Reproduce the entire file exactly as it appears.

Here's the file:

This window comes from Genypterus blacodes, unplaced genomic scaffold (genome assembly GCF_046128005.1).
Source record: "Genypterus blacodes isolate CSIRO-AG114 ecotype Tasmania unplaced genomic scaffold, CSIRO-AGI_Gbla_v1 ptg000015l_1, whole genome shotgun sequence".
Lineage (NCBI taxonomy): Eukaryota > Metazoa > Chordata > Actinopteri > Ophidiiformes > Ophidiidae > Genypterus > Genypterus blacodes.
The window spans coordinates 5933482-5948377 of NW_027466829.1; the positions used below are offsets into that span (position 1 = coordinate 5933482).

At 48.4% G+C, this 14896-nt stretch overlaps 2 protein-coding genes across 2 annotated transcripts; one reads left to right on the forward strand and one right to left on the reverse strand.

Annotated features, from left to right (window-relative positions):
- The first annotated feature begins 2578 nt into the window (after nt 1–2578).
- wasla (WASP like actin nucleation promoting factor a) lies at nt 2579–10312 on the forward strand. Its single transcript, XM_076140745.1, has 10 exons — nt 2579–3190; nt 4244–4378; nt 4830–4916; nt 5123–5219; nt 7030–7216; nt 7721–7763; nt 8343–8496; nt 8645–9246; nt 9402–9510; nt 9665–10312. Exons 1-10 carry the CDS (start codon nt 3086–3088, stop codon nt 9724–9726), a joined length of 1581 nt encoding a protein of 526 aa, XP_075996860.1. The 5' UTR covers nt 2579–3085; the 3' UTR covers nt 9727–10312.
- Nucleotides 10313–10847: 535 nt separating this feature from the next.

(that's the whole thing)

This window comes from Genypterus blacodes, unplaced genomic scaffold (genome assembly GCF_046128005.1).
Source record: "Genypterus blacodes isolate CSIRO-AG114 ecotype Tasmania unplaced genomic scaffold, CSIRO-AGI_Gbla_v1 ptg000015l_1, whole genome shotgun sequence".
Lineage (NCBI taxonomy): Eukaryota > Metazoa > Chordata > Actinopteri > Ophidiiformes > Ophidiidae > Genypterus > Genypterus blacodes.
The window spans coordinates 5933482-5948377 of NW_027466829.1; the positions used below are offsets into that span (position 1 = coordinate 5933482).

At 48.4% G+C, this 14896-nt stretch overlaps 2 protein-coding genes across 2 annotated transcripts; one reads left to right on the forward strand and one right to left on the reverse strand.

Annotated features, from left to right (window-relative positions):
- The first annotated feature begins 2578 nt into the window (after nt 1–2578).
- wasla (WASP like actin nucleation promoting factor a) lies at nt 2579–10312 on the forward strand. Its single transcript, XM_076140745.1, has 10 exons — nt 2579–3190; nt 4244–4378; nt 4830–4916; nt 5123–5219; nt 7030–7216; nt 7721–7763; nt 8343–8496; nt 8645–9246; nt 9402–9510; nt 9665–10312. Exons 1-10 carry the CDS (start codon nt 3086–3088, stop codon nt 9724–9726), a joined length of 1581 nt encoding a protein of 526 aa, XP_075996860.1. The 5' UTR covers nt 2579–3085; the 3' UTR covers nt 9727–10312.
- Nucleotides 10313–10847: 535 nt separating this feature from the next.